This is one issue that shouldn’t be taken literally—we’re sure your imaginary psychedelic sex romp with Idris Elba and Helen Mirren is awesome, but this isn’t the place for it. Rather, we’re interested in criticism, reporting, and analysis that take an unconventional approach to the above mentioned question and consider a few others. What would a world where people earn more while working less look like? What lessons can be gleaned from Afrofuturism, Indigenous futurism, and other genres that envision oppressed communities in worlds of their own making? How has social media and other ever-changing avenues of communication blurred the line between our fantasy personas and our real selves, and is that line even possible to delineate in this time? Who is able to access fantasies and who is excluded from being one? In pop culture, who gets to decide how much “reality” should go into building fantasy worlds? What happens when your erotic imagination is at odds with your real-world beliefs and politics? Who is prioritized and excluded from our fantasies? Whose fantasies are prioritized and whose are excluded?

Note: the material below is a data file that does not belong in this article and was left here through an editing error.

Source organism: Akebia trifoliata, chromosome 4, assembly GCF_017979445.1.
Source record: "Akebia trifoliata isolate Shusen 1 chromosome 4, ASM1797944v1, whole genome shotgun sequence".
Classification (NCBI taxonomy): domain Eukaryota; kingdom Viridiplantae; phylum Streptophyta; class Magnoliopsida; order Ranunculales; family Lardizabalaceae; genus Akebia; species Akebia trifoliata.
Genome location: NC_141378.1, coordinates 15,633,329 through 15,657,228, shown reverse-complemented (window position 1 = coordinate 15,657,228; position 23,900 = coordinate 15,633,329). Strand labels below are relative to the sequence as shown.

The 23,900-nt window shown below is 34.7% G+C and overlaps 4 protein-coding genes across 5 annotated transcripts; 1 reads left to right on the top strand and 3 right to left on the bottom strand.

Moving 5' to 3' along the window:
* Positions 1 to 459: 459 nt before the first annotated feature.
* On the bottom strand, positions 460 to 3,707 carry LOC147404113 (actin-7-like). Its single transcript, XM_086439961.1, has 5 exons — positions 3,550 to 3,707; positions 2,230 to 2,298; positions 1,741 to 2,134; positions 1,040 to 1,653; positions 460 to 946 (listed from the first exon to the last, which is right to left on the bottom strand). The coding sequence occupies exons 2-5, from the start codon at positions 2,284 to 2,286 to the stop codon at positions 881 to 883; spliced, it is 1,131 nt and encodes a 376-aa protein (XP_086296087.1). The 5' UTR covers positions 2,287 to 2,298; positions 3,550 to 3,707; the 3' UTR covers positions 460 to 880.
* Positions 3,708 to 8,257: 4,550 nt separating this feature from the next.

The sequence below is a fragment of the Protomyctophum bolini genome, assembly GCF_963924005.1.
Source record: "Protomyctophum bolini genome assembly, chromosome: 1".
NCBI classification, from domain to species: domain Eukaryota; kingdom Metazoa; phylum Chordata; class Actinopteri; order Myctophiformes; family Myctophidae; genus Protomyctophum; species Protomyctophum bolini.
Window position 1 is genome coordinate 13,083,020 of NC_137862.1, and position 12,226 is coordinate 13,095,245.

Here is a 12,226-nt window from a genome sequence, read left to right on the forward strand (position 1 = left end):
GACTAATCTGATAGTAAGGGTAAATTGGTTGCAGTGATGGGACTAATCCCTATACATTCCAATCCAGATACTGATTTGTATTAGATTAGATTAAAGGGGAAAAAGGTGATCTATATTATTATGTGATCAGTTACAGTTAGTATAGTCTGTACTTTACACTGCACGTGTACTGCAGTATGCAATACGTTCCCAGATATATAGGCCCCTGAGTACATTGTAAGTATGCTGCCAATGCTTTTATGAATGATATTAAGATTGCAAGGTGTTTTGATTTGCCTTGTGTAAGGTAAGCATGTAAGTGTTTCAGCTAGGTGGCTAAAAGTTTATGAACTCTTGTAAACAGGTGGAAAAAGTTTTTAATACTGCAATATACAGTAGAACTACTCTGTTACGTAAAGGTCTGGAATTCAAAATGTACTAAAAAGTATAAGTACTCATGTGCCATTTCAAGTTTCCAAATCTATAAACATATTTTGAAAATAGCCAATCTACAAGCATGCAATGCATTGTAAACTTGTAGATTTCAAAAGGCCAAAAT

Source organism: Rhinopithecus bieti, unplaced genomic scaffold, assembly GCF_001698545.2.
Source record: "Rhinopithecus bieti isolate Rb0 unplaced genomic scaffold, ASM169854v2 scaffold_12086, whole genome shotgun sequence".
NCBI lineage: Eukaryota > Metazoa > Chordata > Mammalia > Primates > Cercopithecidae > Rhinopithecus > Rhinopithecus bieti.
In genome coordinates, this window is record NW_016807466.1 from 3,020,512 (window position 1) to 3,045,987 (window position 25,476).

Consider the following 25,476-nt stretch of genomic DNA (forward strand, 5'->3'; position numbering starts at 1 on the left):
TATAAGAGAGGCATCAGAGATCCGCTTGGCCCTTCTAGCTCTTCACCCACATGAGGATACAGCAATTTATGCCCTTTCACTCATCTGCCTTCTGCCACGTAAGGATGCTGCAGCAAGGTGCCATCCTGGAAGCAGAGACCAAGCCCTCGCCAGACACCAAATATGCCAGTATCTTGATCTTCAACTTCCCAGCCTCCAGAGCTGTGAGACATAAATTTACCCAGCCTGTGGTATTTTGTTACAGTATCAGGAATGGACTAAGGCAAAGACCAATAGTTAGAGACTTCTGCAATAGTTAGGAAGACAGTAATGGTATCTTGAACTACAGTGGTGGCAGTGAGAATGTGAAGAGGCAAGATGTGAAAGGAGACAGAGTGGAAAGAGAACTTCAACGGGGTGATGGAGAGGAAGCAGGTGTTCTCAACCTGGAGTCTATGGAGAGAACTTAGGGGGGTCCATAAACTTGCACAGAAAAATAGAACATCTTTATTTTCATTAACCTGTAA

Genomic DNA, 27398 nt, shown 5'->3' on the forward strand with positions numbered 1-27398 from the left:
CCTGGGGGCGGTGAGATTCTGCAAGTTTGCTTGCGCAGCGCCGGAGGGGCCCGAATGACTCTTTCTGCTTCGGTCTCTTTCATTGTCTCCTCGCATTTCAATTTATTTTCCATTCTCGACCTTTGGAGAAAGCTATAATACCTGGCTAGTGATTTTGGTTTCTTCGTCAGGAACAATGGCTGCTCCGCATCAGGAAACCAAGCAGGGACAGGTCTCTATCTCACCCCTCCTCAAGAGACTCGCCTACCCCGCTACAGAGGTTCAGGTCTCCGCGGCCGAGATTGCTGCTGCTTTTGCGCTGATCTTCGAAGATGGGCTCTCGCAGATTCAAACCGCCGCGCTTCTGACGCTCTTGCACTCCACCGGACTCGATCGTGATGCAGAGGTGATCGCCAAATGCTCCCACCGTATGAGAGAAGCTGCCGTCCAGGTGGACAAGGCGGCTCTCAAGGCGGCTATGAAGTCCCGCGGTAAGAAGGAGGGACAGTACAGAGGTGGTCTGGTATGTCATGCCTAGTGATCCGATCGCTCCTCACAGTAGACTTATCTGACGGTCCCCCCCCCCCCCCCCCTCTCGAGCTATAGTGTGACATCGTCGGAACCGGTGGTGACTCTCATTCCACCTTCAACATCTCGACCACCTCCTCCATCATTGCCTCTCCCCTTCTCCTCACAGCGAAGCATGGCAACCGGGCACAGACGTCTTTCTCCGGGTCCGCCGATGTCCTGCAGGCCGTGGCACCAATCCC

KEY WORDS: Afrofuturism, Indigenous futurisms, science fiction, sex, clothing, pleasure, vacation, bondage, mystical, astrology, magic, lust, Hollywood, Instagram, novels, planets, wizardry, Hollywood, paintings, social media, beauty standards

SECTIONS: Features, Culture, Front-of-Book


Dispatches (1200 words) are missives from the frontlines. We’re looking for underreported and fascinating stories from across the country, the globe, and the realms of fiction that introduce Bitch readers to stories and topics they might not have encountered before. A great dispatch could be from Argentina or Tennessee just as easily as Westeros or the Wizarding World of Harry Potter.


Features are deep dives into the intersection of feminism and culture. Everything is culture to Bitch, including pop culture, social-justice movements, and technology. Longform and essay writers examine, ruminate, and push boundaries. The writing is tight, top-notch, and original. We are looking for pieces that not only dive deep, but dive where no one else is looking.